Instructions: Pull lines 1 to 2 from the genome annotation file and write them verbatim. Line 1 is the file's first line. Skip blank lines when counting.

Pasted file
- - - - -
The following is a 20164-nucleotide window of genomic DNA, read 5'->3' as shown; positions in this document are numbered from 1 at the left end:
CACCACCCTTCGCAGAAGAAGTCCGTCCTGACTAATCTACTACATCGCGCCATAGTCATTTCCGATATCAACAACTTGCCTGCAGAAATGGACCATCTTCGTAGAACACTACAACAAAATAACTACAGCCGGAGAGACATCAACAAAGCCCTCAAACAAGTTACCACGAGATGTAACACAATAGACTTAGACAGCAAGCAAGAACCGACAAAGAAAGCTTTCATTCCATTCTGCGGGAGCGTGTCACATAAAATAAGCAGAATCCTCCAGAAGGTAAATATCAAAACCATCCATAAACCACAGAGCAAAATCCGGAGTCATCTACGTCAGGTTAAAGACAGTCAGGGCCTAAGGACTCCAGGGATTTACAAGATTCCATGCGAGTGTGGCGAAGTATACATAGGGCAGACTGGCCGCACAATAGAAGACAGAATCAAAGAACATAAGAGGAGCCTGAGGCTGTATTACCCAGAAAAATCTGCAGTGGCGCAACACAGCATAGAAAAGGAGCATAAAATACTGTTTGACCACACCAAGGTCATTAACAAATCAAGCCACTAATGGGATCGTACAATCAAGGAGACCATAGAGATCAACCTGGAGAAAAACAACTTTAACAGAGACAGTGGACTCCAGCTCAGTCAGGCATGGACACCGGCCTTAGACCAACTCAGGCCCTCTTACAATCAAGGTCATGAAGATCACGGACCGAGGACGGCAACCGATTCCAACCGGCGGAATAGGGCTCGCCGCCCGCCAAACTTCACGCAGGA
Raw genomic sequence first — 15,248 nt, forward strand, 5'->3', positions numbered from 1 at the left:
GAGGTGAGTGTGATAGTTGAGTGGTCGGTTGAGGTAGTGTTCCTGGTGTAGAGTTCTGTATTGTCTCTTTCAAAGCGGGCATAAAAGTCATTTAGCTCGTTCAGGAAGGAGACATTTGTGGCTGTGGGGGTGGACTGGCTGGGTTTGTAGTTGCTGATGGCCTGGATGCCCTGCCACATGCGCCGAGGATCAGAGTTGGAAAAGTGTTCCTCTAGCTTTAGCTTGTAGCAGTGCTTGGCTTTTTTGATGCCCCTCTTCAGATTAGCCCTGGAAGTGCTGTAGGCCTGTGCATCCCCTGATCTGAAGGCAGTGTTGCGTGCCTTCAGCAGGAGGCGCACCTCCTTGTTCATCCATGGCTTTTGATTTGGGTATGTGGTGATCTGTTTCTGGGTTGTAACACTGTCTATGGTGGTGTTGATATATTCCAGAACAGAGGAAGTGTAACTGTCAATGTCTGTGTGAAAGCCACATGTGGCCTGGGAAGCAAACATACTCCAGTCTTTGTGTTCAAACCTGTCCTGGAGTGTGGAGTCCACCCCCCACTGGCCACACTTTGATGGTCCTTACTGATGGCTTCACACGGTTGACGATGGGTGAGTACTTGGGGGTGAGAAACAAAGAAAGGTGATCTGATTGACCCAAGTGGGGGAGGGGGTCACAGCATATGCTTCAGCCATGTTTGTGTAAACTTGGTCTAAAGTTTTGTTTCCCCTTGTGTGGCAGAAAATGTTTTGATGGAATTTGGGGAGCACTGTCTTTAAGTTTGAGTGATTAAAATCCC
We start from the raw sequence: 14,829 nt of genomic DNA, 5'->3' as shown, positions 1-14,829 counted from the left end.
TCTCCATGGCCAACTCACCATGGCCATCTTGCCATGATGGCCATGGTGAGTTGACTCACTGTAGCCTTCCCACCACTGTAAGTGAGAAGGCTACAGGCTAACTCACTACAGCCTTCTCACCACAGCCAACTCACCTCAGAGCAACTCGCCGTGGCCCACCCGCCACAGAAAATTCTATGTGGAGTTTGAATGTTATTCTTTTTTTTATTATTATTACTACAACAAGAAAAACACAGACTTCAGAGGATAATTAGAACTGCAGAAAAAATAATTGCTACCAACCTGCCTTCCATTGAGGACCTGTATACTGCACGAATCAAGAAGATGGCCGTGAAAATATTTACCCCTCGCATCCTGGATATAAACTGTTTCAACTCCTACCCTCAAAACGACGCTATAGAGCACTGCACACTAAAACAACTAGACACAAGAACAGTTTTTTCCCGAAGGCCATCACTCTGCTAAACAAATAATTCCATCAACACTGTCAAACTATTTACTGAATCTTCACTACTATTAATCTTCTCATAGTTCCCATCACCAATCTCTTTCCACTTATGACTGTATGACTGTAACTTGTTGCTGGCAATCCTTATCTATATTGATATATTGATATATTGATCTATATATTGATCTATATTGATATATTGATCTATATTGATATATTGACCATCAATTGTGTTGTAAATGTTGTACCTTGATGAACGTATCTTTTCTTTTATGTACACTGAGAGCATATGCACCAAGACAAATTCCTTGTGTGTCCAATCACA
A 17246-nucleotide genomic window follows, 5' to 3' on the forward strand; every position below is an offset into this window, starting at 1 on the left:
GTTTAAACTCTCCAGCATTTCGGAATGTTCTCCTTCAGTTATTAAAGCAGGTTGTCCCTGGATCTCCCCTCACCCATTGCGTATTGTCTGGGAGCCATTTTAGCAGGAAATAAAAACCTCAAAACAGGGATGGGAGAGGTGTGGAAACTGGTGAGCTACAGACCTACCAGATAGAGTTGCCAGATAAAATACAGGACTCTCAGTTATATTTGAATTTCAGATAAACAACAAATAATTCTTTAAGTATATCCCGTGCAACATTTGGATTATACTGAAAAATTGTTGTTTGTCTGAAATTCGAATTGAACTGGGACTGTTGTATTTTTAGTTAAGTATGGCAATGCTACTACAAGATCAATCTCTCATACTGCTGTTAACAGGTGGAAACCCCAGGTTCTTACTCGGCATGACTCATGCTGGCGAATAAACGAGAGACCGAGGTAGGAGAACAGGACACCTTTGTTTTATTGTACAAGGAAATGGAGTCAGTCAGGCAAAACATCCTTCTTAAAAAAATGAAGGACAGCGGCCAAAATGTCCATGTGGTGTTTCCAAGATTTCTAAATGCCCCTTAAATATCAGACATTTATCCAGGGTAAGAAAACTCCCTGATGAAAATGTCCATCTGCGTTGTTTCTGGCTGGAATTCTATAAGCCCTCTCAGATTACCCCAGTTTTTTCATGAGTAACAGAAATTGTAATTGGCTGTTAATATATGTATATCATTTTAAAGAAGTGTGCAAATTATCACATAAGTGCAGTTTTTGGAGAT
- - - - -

The following is a 20164-nucleotide window of genomic DNA, read 5'->3' as shown; positions in this document are numbered from 1 at the left end:
CACCACCCTTCGCAGAAGAAGTCCGTCCTGACTAATCTACTACATCGCGCCATAGTCATTTCCGATATCAACAACTTGCCTGCAGAAATGGACCATCTTCGTAGAACACTACAACAAAATAACTACAGCCGGAGAGACATCAACAAAGCCCTCAAACAAGTTACCACGAGATGTAACACAATAGACTTAGACAGCAAGCAAGAACCGACAAAGAAAGCTTTCATTCCATTCTGCGGGAGCGTGTCACATAAAATAAGCAGAATCCTCCAGAAGGTAAATATCAAAACCATCCATAAACCACAGAGCAAAATCCGGAGTCATCTACGTCAGGTTAAAGACAGTCAGGGCCTAAGGACTCCAGGGATTTACAAGATTCCATGCGAGTGTGGCGAAGTATACATAGGGCAGACTGGCCGCACAATAGAAGACAGAATCAAAGAACATAAGAGGAGCCTGAGGCTGTATTACCCAGAAAAATCTGCAGTGGCGCAACACAGCATAGAAAAGGAGCATAAAATACTGTTTGACCACACCAAGGTCATTAACAAATCAAGCCACTAATGGGATCGTACAATCAAGGAGACCATAGAGATCAACCTGGAGAAAAACAACTTTAACAGAGACAGTGGACTCCAGCTCAGTCAGGCATGGACACCGGCCTTAGACCAACTCAGGCCCTCTTACAATCAAGGTCATGAAGATCACGGACCGAGGACGGCAACCGATTCCAACCGGCGGAATAGGGCTCGCCGCCCGCCAAACTTCACGCAGGA